Businessman and falling house and coins

Housing Market Slump ‘New Territory’

Australia’s property downturn has entered new territory in the already volatile housing market, as housing prices fell by 6.5% in 2018 and Sydney reported its biggest declines in more than a decade.

Senior property research analyst for Domain, Nicola Powell put previous declines down to rising interest rates or economic changes, but suggests that the current fall comes from potential buyers’ restricted access to credit.

Banks have clamped down on investor and interest-only lending, while lenders are tightening standards and scaling down loan applications after being out under harsh scrutiny failings highlighted by the royal commission.

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National property prices fall four quarters straight

National house prices fell 1.8% in the December quarter and 6.5% over 2018, averaging $766,438 — the steepest annual fall in 15 years.

Meanwhile, apartment values have held up slightly better in Sydney, falling 5.8% over 2018.

The current slowdown is new territory for Australia’s housing market,’ Dr Powell said.

As banks pre-emptively tighten lending standards prior to the banking royal commission’s final report next month, it is unlikely we will see any further dramatic changes to the lending landscape.

Sydney’s current slump — with property prices 11.4% lower than their mid-2017 peak following a 9.9% drop in 2018 — is the sharpest in more than 20 years, according to Dr Powell.

The December quarter’s recent 3.2% property decline was the second time since Domain began keeping records (from 1993) that Sydney prices have fell for four consecutive quarters, as reported by AAP.

The only other time was during the global financial crisis in 2008.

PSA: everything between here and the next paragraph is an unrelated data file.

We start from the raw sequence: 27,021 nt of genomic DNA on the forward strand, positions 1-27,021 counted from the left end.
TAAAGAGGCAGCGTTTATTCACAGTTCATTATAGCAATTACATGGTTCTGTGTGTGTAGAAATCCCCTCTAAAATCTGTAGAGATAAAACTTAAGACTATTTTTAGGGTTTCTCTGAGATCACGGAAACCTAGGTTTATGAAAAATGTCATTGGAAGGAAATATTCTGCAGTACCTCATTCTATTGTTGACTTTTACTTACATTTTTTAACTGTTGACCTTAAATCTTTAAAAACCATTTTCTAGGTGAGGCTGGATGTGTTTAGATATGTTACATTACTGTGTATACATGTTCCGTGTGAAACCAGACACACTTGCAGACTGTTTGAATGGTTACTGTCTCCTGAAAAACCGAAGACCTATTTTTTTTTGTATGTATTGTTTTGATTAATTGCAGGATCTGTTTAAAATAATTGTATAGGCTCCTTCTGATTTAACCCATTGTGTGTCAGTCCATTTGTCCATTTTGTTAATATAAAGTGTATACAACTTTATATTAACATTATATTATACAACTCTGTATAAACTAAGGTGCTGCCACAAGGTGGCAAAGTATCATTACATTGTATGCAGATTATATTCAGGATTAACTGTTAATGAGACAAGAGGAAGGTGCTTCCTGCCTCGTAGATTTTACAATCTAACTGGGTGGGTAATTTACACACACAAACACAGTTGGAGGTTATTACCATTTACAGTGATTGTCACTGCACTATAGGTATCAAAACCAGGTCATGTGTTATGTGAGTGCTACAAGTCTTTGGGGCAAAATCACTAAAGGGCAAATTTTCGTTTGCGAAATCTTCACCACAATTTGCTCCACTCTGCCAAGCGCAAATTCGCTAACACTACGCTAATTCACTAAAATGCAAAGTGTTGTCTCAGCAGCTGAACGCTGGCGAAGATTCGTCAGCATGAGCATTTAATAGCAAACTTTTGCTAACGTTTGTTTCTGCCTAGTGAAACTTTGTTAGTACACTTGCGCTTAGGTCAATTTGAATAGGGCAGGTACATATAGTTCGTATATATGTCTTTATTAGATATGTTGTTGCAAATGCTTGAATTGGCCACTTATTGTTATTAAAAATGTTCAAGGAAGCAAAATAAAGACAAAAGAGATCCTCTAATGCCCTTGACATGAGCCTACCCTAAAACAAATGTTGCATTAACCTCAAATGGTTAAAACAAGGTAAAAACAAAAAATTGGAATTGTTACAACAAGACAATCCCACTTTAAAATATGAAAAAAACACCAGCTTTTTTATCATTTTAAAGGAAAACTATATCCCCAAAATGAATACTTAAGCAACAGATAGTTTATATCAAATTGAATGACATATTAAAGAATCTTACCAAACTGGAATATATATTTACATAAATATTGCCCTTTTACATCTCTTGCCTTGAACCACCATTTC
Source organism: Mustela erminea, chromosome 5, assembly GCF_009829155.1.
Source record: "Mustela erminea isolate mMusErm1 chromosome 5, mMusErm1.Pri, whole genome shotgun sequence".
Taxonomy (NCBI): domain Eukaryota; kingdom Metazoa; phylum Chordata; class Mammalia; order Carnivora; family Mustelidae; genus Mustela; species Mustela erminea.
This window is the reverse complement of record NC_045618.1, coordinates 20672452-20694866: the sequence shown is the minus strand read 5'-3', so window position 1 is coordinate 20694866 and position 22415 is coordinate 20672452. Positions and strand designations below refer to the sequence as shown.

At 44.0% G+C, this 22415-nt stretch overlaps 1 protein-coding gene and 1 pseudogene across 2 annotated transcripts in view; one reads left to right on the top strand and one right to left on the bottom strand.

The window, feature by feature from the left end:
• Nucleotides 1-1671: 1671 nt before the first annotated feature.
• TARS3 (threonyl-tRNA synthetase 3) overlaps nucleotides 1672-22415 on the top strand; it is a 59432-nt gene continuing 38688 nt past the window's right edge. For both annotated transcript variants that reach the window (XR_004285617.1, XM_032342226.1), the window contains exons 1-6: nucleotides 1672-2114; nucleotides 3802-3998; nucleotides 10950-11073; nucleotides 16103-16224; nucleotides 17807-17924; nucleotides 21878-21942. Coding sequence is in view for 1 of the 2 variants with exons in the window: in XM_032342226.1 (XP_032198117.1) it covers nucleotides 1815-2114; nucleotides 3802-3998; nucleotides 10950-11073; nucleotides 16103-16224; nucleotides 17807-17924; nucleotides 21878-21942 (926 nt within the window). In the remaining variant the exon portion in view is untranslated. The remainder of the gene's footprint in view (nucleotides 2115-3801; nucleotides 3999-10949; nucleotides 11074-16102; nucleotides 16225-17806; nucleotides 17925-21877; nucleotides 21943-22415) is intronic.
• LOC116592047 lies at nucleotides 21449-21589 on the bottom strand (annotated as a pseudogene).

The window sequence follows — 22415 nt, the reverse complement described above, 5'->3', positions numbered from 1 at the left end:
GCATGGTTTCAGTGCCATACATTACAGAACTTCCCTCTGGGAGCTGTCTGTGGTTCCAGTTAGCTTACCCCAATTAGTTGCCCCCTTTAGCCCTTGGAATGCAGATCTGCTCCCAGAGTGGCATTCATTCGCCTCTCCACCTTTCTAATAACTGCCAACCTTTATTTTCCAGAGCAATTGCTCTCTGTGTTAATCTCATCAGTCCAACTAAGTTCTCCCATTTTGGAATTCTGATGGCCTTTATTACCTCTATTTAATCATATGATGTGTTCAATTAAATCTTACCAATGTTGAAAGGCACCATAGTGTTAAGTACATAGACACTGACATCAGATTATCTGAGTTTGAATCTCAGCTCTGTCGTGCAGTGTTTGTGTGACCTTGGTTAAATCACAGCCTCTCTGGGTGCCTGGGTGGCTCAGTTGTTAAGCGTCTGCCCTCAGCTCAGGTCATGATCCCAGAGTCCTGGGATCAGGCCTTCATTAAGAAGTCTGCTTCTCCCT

Affordability is improving in the harbour city, Dr Powell said.

First home buyers have fewer investors to compete against, greater choice and a wider window to make their purchase.

Australia’s national house declines

The average property price in Sydney was $1.06 million, and the average apartment price WAS $702,000, as reported by AAP.

It was the same case for Melbourne, apartment prices fell by 4.3% to $479,300 and house prices fell 8.4% to $833,300.

Darwin and Perth fell too, while Brisbane and Canberra continue to flat line.

Domain’s standout performer for 2018 was Hobart, with property prices growing 8.8%, which was followed by Adelaide’s 1.7% increase.

Low interest rates and easy credit have been driving asset prices over last couple of years. But now it’s the perfect storm, with higher interest rates and tightening credit driving assets like property and the stock market lower.

And you can bet this will have a slowing effect on the global economy.

Free Report: Why Australia’s three-decade, recession-free ‘miracle economy’ is nothing more than a ticking timebomb. Download now.

The Australian Tribune Editorial

The Australian Tribune Editorial

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